Subject: FACT – increasing concern in the AG Sector
As you know,
Acres in the field: 22.27
Weighted bushels by state using USDA yields: 3.750 Billion bushels
Weighted bushels unharvested in key states: 3.096 bil bu
Weighted bushels in ND, SD, WI, MN, MI: 1.431 bil bu
If we assume that test weights in the northern states average at 53#, that equates to 5.4% reduction or 78 mil bu that simply is not there
If test weights fall on the 3.750 bil bu just 1.5 pound on average that equates to 101 mil bu.
Now a grain company in ND issues a letter explaining to farmers why this is not good:
The biggest issues we are currently seeing is high moisture and low-test weight (TW). To be honest, a large proportion of this corn crop did not fully mature. This creates issues all the way up the supply chain. We wanted to share some of our thoughts and concerns on the crop and help to explain what we are seeing from our side of the business. Typically, when higher moisture corn is mechanically dried it will pick up 1-2 pounds of TW. So far that is not the case with this crop. With the kernels being immature a large portion of them are breaking up running through equipment, leading to lower TW post drying. This is a large concern for us as the elevator. Another issue we are seeing is local availability of propane. We pre-contracted a lot of propane anticipating a wet corn crop. The wildcard was nearly all the soybean crop was wet. We had to burn a major proportion of our propane contracts on soybean drying. Contracting new propane is a challenge, with many vendors unwilling to sell more currently. This will create issues and temporary shortages that will shut dryers down this fall for farmers and elevators both. We feel that a vast majority of the corn crop will be lower test weight, and this creates a large issue with the ability to market the crop. We wanted to shed some light on how we plan to market this crop, and why test weight discounts are as high as they are right now.
When we sell corn trains to exporters on the PNW, we primarily sell #2 Yellow Corn Trains. This is the standard grade for corn trains, and a standard contract would list as follows:
Individual trains to average #2 YC and maximum 14.5% moisture
Test Weight: Trains to average 54.0, Individual car discounts
Moisture:Trains to average 14.5% or less, individual car discounts, cars subject to rejection of 15.0% moisture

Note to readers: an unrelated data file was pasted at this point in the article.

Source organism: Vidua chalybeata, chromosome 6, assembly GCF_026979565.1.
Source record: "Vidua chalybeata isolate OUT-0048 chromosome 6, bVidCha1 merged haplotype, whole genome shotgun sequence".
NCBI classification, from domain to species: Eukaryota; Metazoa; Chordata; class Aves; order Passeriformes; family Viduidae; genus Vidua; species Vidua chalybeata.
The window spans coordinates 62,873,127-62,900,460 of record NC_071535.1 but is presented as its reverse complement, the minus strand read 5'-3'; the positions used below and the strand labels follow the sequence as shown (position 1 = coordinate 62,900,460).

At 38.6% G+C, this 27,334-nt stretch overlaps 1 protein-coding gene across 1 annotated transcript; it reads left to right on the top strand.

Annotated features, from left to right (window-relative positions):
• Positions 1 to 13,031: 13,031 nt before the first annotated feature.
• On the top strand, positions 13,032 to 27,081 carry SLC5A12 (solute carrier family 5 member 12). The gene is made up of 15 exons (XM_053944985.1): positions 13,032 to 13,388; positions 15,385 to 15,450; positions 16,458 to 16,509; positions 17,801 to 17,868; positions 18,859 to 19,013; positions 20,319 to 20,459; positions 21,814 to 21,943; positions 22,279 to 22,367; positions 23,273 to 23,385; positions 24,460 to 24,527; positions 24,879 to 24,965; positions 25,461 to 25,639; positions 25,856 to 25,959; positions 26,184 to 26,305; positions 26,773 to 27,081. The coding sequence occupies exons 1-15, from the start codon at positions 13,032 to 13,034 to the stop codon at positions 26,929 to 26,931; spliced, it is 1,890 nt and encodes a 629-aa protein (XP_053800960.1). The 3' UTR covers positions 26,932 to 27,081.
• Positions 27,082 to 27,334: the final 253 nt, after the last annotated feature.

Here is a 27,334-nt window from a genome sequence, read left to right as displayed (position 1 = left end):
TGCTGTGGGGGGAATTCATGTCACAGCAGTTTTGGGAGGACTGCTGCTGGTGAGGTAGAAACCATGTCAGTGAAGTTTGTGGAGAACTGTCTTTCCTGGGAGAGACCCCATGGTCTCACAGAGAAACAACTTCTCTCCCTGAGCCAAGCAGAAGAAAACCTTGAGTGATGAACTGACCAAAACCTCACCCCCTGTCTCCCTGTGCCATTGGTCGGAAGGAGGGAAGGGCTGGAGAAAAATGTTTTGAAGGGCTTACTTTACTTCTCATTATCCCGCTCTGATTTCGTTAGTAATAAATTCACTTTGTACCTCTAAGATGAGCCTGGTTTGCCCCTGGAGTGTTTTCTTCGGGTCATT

Damage:Trains to average 5.0% or less, individual car discounts
Heat Damage:Trains to average 0.2% or less, individual car discounts
BCFM: Trains to average 3.0% or less, induvial car discounts, cars subject to rejections over6.0%
Musty/Sour: Cars subject to rejection
If we cannot load trains to those specifications the train would 1) either be rejected and unloaded, or 2) sold at a steep discount and shipped elsewhere, most likely a domestic ethanol or feed market. Global buyers of corn source the cheapest and highest quality grain they can find. If we cannot meet spec, they will source their grain elsewhere (South America, etc.)At times global buyers will buy #3 YC corn trains. These would allow test weights to average 53 lbs, and the “discount” on that corn sale might be 5-10c, vs. a #2 YC corn train sale. If we were seeing test weights average 53-54 pounds like we did last year we would be less concerned. However, as of now it is a very real possibility that this crop taken off in November and December would average 50-51 pounds. If that is the case we will have to sell this corn into markets we typically don’t sell too. It is possible to ship our corn down to large feedlots in Texas, or domestic ethanol and starch plants in the Midwest/Eastern Corn Belt. But in order to do that we would be shipping trains across the heart of the corn belt(see graphic below). Economics does simply not allow us to sell corn and ship it across the corn belt for any similar type of margin as doing so the PNW. An ethanol plant in Indiana is not going to pay us more for our corn, if they can source it cheaper and closer, especially if our corn is subpar quality.
3 Bil bu still in the field
Cash premiums as much as 40 cents higher than year ago
Futures discounted due to trade policy and impeachment woes
If we get a trade deal, futures markets could be facing a significant price re-alignment with cash
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